IBM Shop IBM Support Download
HomeNewsProductsServicesSolutionsAbout IBM
  Related Products  
   Project Monterey
   Thin Clients


IBM strengthens support for Linux and Open Source

Company says move a natural continuation of its e-business initiatives

IBM is further embracing Linux and open source software as key components in taking e-business to the next level. Linux is evolving toward an industry standard. Along with other open standards, such as HTTP, XML and TCP, we view Linux as playing a pivotal role in bringing interoperability to disparate server platforms and providing customers with an open, integrated e-business structure. IBM continues to work with the Linux and open source communities to support this evolution and support critical standards across its servers.

IBM believes that Linux will help drive the long-term growth of the Internet by providing an open application platform that can harness leading-edge technologies and simplify customer choice. The common application platform will help ensure software interoperability across heterogeneous servers. IBM is an active participant in the open source community, not only embracing its software, but also contributing significant skills, technology and resources where appropriate.

While IBM is further strengthening its commitment to Linux and open source software, IBM's participation actually dates back two years. Since then, we have made announcements and delivered offerings in the following areas:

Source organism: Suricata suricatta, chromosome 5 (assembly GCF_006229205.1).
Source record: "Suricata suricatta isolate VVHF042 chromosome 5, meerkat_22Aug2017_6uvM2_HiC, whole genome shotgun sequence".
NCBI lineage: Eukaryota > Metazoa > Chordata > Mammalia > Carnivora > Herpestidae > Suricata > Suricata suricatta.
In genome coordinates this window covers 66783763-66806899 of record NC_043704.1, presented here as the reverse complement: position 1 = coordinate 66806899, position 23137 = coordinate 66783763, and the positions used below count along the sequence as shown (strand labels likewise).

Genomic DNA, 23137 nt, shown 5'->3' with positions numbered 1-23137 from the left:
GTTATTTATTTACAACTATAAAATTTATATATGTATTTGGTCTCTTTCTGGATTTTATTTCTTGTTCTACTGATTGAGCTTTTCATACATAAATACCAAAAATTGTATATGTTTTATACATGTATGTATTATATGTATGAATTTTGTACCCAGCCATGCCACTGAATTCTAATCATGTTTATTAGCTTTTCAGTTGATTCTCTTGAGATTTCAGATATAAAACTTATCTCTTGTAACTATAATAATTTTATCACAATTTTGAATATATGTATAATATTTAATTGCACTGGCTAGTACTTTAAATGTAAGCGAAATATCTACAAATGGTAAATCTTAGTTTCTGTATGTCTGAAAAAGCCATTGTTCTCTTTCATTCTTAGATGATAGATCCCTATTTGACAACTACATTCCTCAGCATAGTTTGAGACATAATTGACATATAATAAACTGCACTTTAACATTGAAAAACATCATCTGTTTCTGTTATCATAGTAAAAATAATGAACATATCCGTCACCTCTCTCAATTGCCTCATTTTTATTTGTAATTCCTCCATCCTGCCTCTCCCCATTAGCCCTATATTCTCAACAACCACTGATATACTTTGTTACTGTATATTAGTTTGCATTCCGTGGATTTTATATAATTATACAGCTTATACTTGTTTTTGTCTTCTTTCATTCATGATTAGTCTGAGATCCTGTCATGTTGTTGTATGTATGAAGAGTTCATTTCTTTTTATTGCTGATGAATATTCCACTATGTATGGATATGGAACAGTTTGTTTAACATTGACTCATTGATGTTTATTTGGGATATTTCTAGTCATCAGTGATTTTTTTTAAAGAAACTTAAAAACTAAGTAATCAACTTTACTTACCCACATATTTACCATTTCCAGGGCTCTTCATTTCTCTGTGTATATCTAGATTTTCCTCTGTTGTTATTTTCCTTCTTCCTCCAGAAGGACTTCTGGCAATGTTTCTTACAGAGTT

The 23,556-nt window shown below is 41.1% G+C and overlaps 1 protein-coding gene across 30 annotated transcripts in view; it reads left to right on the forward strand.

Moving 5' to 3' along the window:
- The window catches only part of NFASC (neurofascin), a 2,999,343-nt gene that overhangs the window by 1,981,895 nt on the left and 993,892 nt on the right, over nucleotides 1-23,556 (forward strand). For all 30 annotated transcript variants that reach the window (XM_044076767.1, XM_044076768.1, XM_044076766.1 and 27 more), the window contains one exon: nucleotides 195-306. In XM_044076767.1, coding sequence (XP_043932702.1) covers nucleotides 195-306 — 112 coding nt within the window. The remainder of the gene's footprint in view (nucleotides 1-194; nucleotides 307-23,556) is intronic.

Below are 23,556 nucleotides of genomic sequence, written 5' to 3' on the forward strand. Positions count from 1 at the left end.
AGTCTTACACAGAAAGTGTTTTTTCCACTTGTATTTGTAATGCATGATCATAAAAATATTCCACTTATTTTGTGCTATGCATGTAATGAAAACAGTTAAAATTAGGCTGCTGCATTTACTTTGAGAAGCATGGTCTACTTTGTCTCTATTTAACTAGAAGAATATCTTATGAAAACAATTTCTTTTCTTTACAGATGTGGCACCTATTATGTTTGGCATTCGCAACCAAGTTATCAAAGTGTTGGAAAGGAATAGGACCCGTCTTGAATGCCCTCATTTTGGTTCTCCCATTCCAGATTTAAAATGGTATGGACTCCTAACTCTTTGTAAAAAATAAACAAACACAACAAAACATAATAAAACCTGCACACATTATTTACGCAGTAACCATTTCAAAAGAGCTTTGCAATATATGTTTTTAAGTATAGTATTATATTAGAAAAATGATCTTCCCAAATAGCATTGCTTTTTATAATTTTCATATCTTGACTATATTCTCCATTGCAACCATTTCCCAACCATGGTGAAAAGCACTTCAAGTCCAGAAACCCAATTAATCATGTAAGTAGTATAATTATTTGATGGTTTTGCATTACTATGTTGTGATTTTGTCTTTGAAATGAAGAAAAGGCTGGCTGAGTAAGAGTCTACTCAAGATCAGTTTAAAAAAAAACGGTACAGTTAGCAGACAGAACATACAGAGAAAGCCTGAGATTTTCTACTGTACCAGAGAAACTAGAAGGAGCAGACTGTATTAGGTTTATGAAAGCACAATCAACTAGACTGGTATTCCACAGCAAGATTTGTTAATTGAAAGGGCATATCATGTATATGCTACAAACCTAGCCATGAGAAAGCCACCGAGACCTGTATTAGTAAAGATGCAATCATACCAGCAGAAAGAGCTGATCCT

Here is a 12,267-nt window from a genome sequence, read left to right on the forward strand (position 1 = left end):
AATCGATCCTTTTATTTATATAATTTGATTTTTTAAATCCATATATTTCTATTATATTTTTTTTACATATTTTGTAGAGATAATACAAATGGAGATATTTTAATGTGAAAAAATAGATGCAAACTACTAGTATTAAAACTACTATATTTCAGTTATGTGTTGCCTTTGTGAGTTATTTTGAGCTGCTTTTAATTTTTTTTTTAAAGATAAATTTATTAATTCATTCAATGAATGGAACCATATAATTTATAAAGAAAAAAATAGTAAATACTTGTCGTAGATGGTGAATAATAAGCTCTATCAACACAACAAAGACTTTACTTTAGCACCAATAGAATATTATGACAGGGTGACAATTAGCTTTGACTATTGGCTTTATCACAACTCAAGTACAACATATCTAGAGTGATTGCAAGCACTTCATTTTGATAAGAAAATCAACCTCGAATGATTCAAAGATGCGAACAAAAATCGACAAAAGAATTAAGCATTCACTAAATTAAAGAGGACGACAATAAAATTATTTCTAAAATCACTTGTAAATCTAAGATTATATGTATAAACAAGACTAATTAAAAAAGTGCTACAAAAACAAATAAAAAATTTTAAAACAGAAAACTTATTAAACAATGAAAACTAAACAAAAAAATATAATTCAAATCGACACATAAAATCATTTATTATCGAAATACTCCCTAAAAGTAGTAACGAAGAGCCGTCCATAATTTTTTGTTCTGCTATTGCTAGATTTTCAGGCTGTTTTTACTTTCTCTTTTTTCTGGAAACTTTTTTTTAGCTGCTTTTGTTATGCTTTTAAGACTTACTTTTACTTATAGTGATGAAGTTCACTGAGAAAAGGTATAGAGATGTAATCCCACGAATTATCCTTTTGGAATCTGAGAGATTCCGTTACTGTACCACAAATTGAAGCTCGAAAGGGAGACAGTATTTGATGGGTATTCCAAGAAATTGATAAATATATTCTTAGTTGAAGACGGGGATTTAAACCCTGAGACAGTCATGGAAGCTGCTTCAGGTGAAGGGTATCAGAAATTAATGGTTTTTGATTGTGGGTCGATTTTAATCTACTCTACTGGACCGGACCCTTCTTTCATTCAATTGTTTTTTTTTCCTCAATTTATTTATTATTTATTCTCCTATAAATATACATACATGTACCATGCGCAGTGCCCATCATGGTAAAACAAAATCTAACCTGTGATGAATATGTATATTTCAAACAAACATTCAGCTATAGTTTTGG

IBM intends to make all of its server platforms Linux friendly, including S/390, AS/400, RS/6000 and Netfinity servers, and the work is already well underway. Netfinity servers are certified under the IBM ServerProven Program for Caldera, Red Hat, SuSE and TurboLinux distributions. In addition, selected models of IBM IntelliStations and ThinkPads are now Linux-enabled.

Specifically, Linux is available for the RS/6000 43P Models 150 and B50 "Pizzazz," and RS/6000 F50 systems. IBM has released source code modifications that enable Linux to run on S/390 servers. These modifications can be downloaded free of charge from the IBM developerWorks Web site. IBM is not providing services support or maintenance for this source code. However, IBM is currently conducting a joint customer study to gauge customer interest and support requirements for Linux running on S/390 servers. IBM also has enhanced the openness of the S/390 and the AS/400 platforms by providing Linux interoperability that can extend file serving, data, print and other services to Linux clients throughout an enterprise. In addition, IBM is also making available an execution environment for Linux applications on the RS/6000 platform with the IBM AIX 4.3.3 operating system. This application execution environment will be available as a no-charge download later this year.

AIX is also a cornerstone of Project Monterey, a major UNIX operating system initiative led by IBM, along with SCO and Intel, and being supported by major hardware and software providers worldwide. The Project Monterey product line is designed to extend AIX enterprise strengths to the Intel 64-bit microprocessor architecture. The Project Monterey operating system for the Intel IA-64 architecture (code-named Monterey/64) incorporates technologies from IBM AIX and NUMA-Q brands and SCO UnixWare. The Linux application execution environment also will be delivered with Monterey/64 in the second half of this year.